And then there’s “recreating the boot configuration ….” Is that something that’s done (hopefully) using terminal commands? I’ve used the SuperGrub2 utility before and it worked well. I haven’t edited the grub directly, though.

      Just trying to get a feel for what I might be getting into, haha.

      Group A Win7 x64 Home Premium SP1 Ivy Bridge


    • jburk07
      AskWoody Plus

      Well, what a circus. Here’s my report:

      Like Tex265 and others, I was about to install the September rollup KB4516065 and updated SHA-2 KB4474419 on one of our Win7 laptops when I discovered those patches had suddenly been replaced by the out-of-band KB4524157.

      After I hid KB4524157 and re-checked for updates, the 2 September patches (rollup and SHA-2) reappeared. (The .NET update hadn’t been offered on that machine.) I installed those 2 September updates, rebooted, installed the September Office updates, and unhid the out-of-band KB4524157 as we await further information and advice.

      Our other Win7 laptop worked about the same, except that the two September updates (rollup and updated SHA-2) were still in Windows Update, along with the .NET update. I installed just those two. After the restart, the new out-of-band update showed up in Windows Update, and .NET KB4514602 was still there. So I installed just the .NET, rebooted, and then installed the Office updates.

      I haven’t seen any problems so far.
      My anti-telemetry settings are still intact after the updates.

      I was tempted to hide KB4524157 again, along with the unchecked October Outlook update, just to see if the Servicing Stack Update KB4516655 would appear, but I decided that would be a bridge too far. I’ll wait until after we see how things shake out.

      Thanks to everyone here for all the information and advice, as always. Good luck to those who are still wading through the mess.

      Group A Win7 x64 Home Premium SP1 Ivy Bridge

      5 users thanked author for this post.
    • in reply to: Kernel updates in Mint Update Manager #2000177

      jburk07
      AskWoody Plus

      Great, thanks for confirming that.

      Group A Win7 x64 Home Premium SP1 Ivy Bridge

    • in reply to: Kernel updates in Mint Update Manager #1999974

      jburk07
      AskWoody Plus

      @ascaris wrote:
      “It still required booting to Windows or the Reflect rescue media to perform each backup, which was a pain.”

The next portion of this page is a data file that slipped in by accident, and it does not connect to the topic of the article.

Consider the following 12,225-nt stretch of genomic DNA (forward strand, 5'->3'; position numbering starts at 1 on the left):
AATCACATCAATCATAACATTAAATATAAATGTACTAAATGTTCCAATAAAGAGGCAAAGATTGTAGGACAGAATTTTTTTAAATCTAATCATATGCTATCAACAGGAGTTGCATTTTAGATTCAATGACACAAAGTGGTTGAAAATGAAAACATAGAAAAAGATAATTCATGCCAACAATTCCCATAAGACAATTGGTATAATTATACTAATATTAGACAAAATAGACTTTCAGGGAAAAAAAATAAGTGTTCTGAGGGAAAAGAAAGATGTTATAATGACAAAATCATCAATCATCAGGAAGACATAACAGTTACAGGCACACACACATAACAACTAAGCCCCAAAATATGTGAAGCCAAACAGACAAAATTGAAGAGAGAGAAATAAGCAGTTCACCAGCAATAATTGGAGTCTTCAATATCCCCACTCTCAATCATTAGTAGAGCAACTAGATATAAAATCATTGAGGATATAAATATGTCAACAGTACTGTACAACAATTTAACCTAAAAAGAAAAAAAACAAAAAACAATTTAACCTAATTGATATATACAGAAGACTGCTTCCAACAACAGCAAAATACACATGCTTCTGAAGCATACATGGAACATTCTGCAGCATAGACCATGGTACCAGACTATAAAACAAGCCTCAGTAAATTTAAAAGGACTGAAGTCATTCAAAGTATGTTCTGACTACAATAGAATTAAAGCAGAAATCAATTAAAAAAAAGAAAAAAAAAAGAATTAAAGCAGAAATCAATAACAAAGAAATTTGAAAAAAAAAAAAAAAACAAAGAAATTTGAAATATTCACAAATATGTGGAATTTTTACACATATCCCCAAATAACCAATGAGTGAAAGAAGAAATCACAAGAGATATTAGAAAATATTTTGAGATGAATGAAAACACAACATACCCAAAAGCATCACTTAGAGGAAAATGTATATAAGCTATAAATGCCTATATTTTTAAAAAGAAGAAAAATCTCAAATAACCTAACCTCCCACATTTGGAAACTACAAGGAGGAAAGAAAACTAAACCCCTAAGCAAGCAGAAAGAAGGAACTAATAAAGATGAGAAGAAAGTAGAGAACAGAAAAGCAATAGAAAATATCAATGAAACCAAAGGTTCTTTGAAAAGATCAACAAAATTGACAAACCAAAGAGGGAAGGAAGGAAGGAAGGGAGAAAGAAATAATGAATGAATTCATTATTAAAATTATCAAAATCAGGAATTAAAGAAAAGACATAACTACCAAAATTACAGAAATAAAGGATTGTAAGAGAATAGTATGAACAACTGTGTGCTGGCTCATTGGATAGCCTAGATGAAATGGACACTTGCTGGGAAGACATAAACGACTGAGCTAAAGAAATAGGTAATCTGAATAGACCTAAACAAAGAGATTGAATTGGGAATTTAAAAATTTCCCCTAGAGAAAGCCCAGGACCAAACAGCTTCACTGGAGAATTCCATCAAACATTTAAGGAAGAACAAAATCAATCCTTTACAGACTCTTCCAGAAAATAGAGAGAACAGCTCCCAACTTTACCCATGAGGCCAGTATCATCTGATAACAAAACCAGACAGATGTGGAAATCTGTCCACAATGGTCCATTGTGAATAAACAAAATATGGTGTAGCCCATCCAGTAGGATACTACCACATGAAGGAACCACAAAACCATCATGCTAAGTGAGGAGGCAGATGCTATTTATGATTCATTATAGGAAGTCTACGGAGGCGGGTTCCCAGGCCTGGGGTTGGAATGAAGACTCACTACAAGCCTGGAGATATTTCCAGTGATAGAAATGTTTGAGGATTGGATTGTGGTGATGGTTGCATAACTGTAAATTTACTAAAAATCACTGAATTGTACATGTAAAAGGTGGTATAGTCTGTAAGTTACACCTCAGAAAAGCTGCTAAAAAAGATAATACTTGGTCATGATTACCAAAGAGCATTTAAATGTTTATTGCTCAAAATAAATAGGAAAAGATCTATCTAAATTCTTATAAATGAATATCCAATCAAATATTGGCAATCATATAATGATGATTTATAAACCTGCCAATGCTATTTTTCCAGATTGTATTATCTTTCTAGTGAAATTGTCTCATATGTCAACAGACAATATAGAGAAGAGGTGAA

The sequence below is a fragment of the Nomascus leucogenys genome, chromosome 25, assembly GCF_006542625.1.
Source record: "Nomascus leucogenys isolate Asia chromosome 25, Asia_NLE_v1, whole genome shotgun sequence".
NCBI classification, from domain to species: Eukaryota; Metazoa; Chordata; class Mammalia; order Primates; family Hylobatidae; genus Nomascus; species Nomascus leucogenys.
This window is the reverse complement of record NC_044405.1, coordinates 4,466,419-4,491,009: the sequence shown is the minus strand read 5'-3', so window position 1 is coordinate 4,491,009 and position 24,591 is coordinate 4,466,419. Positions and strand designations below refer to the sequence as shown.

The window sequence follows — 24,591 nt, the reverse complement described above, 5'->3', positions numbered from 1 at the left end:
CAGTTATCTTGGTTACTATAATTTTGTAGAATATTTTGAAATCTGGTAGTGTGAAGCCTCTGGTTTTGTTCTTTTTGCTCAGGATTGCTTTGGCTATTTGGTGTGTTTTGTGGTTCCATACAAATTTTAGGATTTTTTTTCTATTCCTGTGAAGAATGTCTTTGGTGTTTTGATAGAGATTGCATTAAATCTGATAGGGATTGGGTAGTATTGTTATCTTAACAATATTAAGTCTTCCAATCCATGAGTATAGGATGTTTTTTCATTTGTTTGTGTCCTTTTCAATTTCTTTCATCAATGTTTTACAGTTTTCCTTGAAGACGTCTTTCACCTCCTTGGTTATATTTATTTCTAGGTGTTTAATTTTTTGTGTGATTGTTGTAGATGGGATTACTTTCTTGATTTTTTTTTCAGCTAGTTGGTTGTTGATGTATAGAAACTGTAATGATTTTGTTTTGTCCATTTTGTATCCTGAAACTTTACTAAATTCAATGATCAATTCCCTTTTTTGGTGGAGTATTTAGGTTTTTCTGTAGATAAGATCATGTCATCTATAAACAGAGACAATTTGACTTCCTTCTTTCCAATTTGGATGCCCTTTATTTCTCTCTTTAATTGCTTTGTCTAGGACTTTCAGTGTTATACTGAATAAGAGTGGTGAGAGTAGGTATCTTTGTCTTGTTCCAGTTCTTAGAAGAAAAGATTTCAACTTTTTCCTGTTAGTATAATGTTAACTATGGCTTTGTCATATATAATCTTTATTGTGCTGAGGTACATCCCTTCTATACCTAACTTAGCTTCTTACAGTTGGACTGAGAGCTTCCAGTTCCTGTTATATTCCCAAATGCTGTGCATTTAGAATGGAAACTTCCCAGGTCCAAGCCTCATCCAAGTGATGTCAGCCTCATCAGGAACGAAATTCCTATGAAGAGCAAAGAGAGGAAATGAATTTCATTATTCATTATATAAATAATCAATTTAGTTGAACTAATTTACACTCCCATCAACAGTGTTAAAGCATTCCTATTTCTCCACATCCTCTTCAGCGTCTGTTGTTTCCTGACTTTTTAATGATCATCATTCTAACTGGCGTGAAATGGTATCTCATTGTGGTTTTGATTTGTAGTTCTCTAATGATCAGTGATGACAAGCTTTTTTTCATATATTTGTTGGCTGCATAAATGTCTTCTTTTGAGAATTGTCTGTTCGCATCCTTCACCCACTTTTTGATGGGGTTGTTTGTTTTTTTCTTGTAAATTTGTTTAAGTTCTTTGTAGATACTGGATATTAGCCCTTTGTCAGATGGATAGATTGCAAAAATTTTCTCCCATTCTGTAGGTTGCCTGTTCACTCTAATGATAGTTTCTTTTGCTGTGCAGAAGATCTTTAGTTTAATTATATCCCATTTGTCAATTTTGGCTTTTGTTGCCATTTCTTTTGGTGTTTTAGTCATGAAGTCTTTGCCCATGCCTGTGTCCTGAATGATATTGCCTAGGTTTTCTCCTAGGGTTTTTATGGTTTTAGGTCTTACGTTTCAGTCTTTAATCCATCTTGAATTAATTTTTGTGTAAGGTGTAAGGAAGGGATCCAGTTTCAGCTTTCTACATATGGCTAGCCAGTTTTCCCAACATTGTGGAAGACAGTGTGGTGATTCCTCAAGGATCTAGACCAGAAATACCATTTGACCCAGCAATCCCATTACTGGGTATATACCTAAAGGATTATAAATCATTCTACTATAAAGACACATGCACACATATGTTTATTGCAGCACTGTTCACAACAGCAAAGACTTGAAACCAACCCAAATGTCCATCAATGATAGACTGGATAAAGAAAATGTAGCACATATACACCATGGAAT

Ascaris,
      Thanks for this information about your use of kernels, and especially for the reminder that I could use the Macrium Reflect rescue media to make a Reflect backup of Linux. I’m dual-booting Linux Mint and Windows XP, which has an older version of Macrium Reflect; but since XP can’t recognize my GPT external hard disks, I had been thinking I couldn’t use them for backups and would have to re-format one as FAT32 in order to use Macrium Reflect. That would also mean the image would be broken up into about 26 or so 4-GB files.

      But if I understand correctly, instead of using Windows XP, I could just boot into the Macrium Reflect rescue CD (I think the one I used has Windows PE 5) to make an image backup on a “regular” GPT external hdd, is that right? I remember now that in another thread you had talked about booting into the rescue media, but I had forgotten.

      So does this also mean you can boot to the Macrium Reflect rescue media to image Linux even if Windows isn’t installed on the computer?

      Group A Win7 x64 Home Premium SP1 Ivy Bridge

      • This reply was modified 1 week, 2 days ago by  jburk07. Reason: Added quoted text

    • jburk07
      AskWoody Plus

      I hope that is the case. It is true that I won’t really know until I get rid of one of the primary partitions, since that could be the reason that the Mint installer can’t see the internal SSD. All I have to go on right now is the output from the inxi -Fxz terminal command, which indicates that the HP is using RAID mode:
      “Hardware-1: Intel 82801 Mobile SATA Controller [RAID mode] driver: ahci v: 3.0 …”

      Unfortunately, this HP Community forum entry referring to what looks like a similar laptop model (HP Envy TouchSmart m6) isn’t encouraging:

      “The BIOS is defaulted to RAID on your model series because some models come with one of those hybrid drives with a SSD cache and for some technical reason those have to be configured in RAID 0 mode in order for the setup to work right.”

      So I’ll just have to see after I decide which partition(s) to delete.

      Group A Win7 x64 Home Premium SP1 Ivy Bridge

      • This reply was modified 2 weeks ago by  jburk07. Reason: Additional information

    • jburk07
      AskWoody Plus

      jburk07 wrote:
      If I continue down this path I’ll get to the point where I’d be running Linux on RAID using mdadm, so I wouldn’t be changing the BIOS, and that arrangement could be less risky to the Windows 7 installation, is that a fair assessment?